Billy had returned to Manhattan, but everything around him was different. In the mid-1970s, the Wall Street area was in decay, reflecting a faltering national economy. Times Square was no longer a place of panache and glitz but of peep shows, strip clubs and whorehouses. The city’s police force had been exposed as corrupt by former detective Frank Serpico. Strikes had damaged the public schools and services. Central Park rarely saw a pedestrian after 3 p.m.; people were afraid of being mugged.
That was the year New York officials turned to the federal government for help with a fiscal crisis. President Gerald Ford announced he would veto any bailout. As the headline in the New York Daily News said in huge bold type: “Ford to City: Drop Dead!”
Yankee Stadium, once a majestic symbol of the city itself, had been shuttered for renovations. That forced the Yankees to play the 1974 and 1975 seasons at Shea Stadium, squeezing in games whenever the Mets were on the road. Renting space from a fledgling baseball colleague was humiliating to the franchise of Ruth, Gehrig, DiMaggio and Mantle. The Yankees were dressing in another team’s locker room. And the ceiling leaked.
“I had heard so much growing up about the Yankees and New York and then I got there and it was like we were playing in some minor league place, like Toledo or something,” said Lou Piniella, who the Yankees traded for in 1974.
The Yankees that Billy inherited were not going to catch first-place Boston, a team thick with young talent. Billy’s goal was preparing for 1976. With Steinbrenner not allowed at the ballpark or the team offices, Billy developed a good working relationship with Gabe Paul. They agreed on a plan to completely remake the roster. The central goal was to give Billy some youth and quickness in the lineup.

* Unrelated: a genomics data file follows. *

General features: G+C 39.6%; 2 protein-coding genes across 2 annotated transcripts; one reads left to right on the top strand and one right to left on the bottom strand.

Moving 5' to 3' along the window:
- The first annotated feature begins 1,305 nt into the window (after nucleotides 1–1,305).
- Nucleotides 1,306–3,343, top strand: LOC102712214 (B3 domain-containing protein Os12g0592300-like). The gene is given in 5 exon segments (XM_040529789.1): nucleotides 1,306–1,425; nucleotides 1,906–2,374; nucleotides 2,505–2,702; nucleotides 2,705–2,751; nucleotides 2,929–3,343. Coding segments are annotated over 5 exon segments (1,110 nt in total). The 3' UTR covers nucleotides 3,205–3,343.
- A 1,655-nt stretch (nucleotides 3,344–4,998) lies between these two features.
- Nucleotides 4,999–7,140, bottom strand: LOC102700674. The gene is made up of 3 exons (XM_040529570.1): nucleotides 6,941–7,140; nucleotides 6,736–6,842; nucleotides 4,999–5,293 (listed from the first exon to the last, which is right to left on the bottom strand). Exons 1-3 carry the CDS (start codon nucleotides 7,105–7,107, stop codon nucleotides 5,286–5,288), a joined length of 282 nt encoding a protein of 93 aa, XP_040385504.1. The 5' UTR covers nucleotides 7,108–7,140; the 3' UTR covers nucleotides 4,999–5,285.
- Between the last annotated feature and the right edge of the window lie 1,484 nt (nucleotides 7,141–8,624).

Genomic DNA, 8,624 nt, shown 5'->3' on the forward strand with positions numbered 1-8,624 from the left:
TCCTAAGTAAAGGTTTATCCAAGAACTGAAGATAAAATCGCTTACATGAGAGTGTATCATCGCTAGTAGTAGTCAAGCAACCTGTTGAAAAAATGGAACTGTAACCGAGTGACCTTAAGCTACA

“I remember leaving the clubhouse after our last game in 1975,” Piniella said. “I had an awful season and I was hurt. Billy was standing at the door and he says to me, ‘Lou, don’t worry about it. Go home and get healthy. We’re going to win the pennant next year.’
“He told the other guys that, too, and we believed him. And those who didn’t believe him, it’s like he knew who they were because by the time we got to spring training, they were off the team.”
Billy went to Florida early for spring training. He could not wait for the players to trickle in, to feel the presence of a team forming as a unit. Steinbrenner, who Billy did not know very well but of whom he was suspicious, was far away. His suspension from baseball was to extend until November 23.
Late in the previous season, Steinbrenner had taken to taping pep talks for his players on an audio cassette. Prohibited from going into the locker room, George ordered Gabe Paul to have the speeches played for the team before certain games as a way to motivate them.
The cassette player would be placed on a stool in the middle of the clubhouse with the volume turned high.
The first speech was just two minutes long. The next one a week later was a little longer. When the third speech went on for more than four minutes, Billy emerged from his office, stalked toward the middle of the clubhouse and kicked over the stool. Then he pushed the “stop” button on the cassette.
The players roared their approval.
NEXT: “Billy just kept everyone on edge.”